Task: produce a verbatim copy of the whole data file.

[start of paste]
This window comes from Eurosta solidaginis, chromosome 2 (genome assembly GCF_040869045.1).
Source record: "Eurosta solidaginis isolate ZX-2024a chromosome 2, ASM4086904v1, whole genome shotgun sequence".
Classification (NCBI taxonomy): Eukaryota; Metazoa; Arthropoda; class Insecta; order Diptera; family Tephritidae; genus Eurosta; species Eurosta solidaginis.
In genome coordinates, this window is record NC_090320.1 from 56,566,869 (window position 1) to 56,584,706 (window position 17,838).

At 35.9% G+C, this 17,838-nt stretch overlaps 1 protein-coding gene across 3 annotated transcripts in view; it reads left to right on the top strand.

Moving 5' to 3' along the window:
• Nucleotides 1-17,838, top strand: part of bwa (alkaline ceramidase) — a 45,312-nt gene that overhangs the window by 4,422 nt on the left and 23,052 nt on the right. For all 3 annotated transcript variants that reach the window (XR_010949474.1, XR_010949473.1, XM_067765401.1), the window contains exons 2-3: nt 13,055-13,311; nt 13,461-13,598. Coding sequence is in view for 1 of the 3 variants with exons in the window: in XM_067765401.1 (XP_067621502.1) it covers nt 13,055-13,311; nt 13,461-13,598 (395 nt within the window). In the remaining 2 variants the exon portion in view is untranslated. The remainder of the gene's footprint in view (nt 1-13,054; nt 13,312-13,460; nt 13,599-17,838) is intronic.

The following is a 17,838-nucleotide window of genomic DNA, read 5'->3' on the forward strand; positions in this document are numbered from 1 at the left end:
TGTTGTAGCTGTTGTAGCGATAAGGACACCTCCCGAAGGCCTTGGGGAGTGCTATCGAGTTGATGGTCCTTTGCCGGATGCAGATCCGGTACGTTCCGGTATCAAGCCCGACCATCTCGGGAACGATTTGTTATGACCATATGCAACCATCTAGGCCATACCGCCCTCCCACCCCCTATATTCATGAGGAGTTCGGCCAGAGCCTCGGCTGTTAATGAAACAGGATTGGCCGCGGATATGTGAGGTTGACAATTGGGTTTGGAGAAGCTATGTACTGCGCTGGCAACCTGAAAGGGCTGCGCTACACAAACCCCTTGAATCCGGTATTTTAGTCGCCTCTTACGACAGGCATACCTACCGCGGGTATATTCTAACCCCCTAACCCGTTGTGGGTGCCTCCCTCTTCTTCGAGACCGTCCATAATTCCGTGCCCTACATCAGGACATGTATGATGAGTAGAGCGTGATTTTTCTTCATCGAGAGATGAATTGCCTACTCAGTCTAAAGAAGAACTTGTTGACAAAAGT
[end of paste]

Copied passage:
This window comes from Eurosta solidaginis, chromosome 2 (genome assembly GCF_040869045.1).
Source record: "Eurosta solidaginis isolate ZX-2024a chromosome 2, ASM4086904v1, whole genome shotgun sequence".
Classification (NCBI taxonomy): Eukaryota; Metazoa; Arthropoda; class Insecta; order Diptera; family Tephritidae; genus Eurosta; species Eurosta solidaginis.
In genome coordinates, this window is record NC_090320.1 from 56,566,869 (window position 1) to 56,584,706 (window position 17,838).

At 35.9% G+C, this 17,838-nt stretch overlaps 1 protein-coding gene across 3 annotated transcripts in view; it reads left to right on the top strand.

Moving 5' to 3' along the window:
• Nucleotides 1-17,838, top strand: part of bwa (alkaline ceramidase) — a 45,312-nt gene that overhangs the window by 4,422 nt on the left and 23,052 nt on the right. For all 3 annotated transcript variants that reach the window (XR_010949474.1, XR_010949473.1, XM_067765401.1), the window contains exons 2-3: nt 13,055-13,311; nt 13,461-13,598. Coding sequence is in view for 1 of the 3 variants with exons in the window: in XM_067765401.1 (XP_067621502.1) it covers nt 13,055-13,311; nt 13,461-13,598 (395 nt within the window). In the remaining 2 variants the exon portion in view is untranslated. The remainder of the gene's footprint in view (nt 1-13,054; nt 13,312-13,460; nt 13,599-17,838) is intronic.

The following is a 17,838-nucleotide window of genomic DNA, read 5'->3' on the forward strand; positions in this document are numbered from 1 at the left end:
TGTTGTAGCTGTTGTAGCGATAAGGACACCTCCCGAAGGCCTTGGGGAGTGCTATCGAGTTGATGGTCCTTTGCCGGATGCAGATCCGGTACGTTCCGGTATCAAGCCCGACCATCTCGGGAACGATTTGTTATGACCATATGCAACCATCTAGGCCATACCGCCCTCCCACCCCCTATATTCATGAGGAGTTCGGCCAGAGCCTCGGCTGTTAATGAAACAGGATTGGCCGCGGATATGTGAGGTTGACAATTGGGTTTGGAGAAGCTATGTACTGCGCTGGCAACCTGAAAGGGCTGCGCTACACAAACCCCTTGAATCCGGTATTTTAGTCGCCTCTTACGACAGGCATACCTACCGCGGGTATATTCTAACCCCCTAACCCGTTGTGGGTGCCTCCCTCTTCTTCGAGACCGTCCATAATTCCGTGCCCTACATCAGGACATGTATGATGAGTAGAGCGTGATTTTTCTTCATCGAGAGATGAATTGCCTACTCAGTCTAAAGAAGAACTTGTTGACAAAAGT